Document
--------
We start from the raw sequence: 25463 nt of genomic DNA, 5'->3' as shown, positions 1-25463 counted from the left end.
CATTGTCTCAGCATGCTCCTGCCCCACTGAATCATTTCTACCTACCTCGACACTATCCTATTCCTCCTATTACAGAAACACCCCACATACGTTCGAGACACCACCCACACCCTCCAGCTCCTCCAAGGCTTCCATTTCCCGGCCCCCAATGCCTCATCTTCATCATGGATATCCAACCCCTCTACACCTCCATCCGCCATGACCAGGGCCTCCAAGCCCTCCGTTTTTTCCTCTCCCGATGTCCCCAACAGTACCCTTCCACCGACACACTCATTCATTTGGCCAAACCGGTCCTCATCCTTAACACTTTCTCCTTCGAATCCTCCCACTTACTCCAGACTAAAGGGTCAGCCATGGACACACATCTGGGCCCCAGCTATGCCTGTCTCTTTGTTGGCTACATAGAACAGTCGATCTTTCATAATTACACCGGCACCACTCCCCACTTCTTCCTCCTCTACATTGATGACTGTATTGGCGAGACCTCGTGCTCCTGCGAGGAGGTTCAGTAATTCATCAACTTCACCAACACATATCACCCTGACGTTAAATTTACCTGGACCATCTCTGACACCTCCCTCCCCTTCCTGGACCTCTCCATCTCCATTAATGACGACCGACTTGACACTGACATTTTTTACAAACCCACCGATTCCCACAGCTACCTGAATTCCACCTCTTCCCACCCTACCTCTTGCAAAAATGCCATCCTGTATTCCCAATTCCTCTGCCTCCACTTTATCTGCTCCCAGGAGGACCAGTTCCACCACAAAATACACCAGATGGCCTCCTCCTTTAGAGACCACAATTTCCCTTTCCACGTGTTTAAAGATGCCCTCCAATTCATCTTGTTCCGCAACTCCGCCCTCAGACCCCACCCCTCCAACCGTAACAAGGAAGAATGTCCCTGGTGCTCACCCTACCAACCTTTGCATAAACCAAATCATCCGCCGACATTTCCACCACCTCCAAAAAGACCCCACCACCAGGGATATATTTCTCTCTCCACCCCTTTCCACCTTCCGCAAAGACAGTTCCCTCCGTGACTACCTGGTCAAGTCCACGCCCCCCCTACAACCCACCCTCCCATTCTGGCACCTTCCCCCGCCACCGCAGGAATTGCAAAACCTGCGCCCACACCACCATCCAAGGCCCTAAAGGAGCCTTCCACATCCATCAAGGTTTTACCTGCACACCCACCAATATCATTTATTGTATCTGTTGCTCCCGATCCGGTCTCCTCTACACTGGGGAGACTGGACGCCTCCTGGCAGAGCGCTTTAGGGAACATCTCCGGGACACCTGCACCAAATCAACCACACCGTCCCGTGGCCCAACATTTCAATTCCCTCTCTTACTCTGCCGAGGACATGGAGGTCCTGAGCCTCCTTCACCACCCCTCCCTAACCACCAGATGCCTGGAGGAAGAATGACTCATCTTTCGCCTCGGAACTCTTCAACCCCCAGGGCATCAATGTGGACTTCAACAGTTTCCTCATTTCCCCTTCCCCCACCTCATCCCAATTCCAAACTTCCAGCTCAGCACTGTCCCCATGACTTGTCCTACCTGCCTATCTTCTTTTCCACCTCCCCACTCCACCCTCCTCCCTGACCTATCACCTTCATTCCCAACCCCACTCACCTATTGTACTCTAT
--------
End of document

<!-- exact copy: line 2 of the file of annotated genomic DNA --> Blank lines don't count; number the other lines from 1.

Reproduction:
CATTGTCTCAGCATGCTCCTGCCCCACTGAATCATTTCTACCTACCTCGACACTATCCTATTCCTCCTATTACAGAAACACCCCACATACGTTCGAGACACCACCCACACCCTCCAGCTCCTCCAAGGCTTCCATTTCCCGGCCCCCAATGCCTCATCTTCATCATGGATATCCAACCCCTCTACACCTCCATCCGCCATGACCAGGGCCTCCAAGCCCTCCGTTTTTTCCTCTCCCGATGTCCCCAACAGTACCCTTCCACCGACACACTCATTCATTTGGCCAAACCGGTCCTCATCCTTAACACTTTCTCCTTCGAATCCTCCCACTTACTCCAGACTAAAGGGTCAGCCATGGACACACATCTGGGCCCCAGCTATGCCTGTCTCTTTGTTGGCTACATAGAACAGTCGATCTTTCATAATTACACCGGCACCACTCCCCACTTCTTCCTCCTCTACATTGATGACTGTATTGGCGAGACCTCGTGCTCCTGCGAGGAGGTTCAGTAATTCATCAACTTCACCAACACATATCACCCTGACGTTAAATTTACCTGGACCATCTCTGACACCTCCCTCCCCTTCCTGGACCTCTCCATCTCCATTAATGACGACCGACTTGACACTGACATTTTTTACAAACCCACCGATTCCCACAGCTACCTGAATTCCACCTCTTCCCACCCTACCTCTTGCAAAAATGCCATCCTGTATTCCCAATTCCTCTGCCTCCACTTTATCTGCTCCCAGGAGGACCAGTTCCACCACAAAATACACCAGATGGCCTCCTCCTTTAGAGACCACAATTTCCCTTTCCACGTGTTTAAAGATGCCCTCCAATTCATCTTGTTCCGCAACTCCGCCCTCAGACCCCACCCCTCCAACCGTAACAAGGAAGAATGTCCCTGGTGCTCACCCTACCAACCTTTGCATAAACCAAATCATCCGCCGACATTTCCACCACCTCCAAAAAGACCCCACCACCAGGGATATATTTCTCTCTCCACCCCTTTCCACCTTCCGCAAAGACAGTTCCCTCCGTGACTACCTGGTCAAGTCCACGCCCCCCCTACAACCCACCCTCCCATTCTGGCACCTTCCCCCGCCACCGCAGGAATTGCAAAACCTGCGCCCACACCACCATCCAAGGCCCTAAAGGAGCCTTCCACATCCATCAAGGTTTTACCTGCACACCCACCAATATCATTTATTGTATCTGTTGCTCCCGATCCGGTCTCCTCTACACTGGGGAGACTGGACGCCTCCTGGCAGAGCGCTTTAGGGAACATCTCCGGGACACCTGCACCAAATCAACCACACCGTCCCGTGGCCCAACATTTCAATTCCCTCTCTTACTCTGCCGAGGACATGGAGGTCCTGAGCCTCCTTCACCACCCCTCCCTAACCACCAGATGCCTGGAGGAAGAATGACTCATCTTTCGCCTCGGAACTCTTCAACCCCCAGGGCATCAATGTGGACTTCAACAGTTTCCTCATTTCCCCTTCCCCCACCTCATCCCAATTCCAAACTTCCAGCTCAGCACTGTCCCCATGACTTGTCCTACCTGCCTATCTTCTTTTCCACCTCCCCACTCCACCCTCCTCCCTGACCTATCACCTTCATTCCCAACCCCACTCACCTATTGTACTCTAT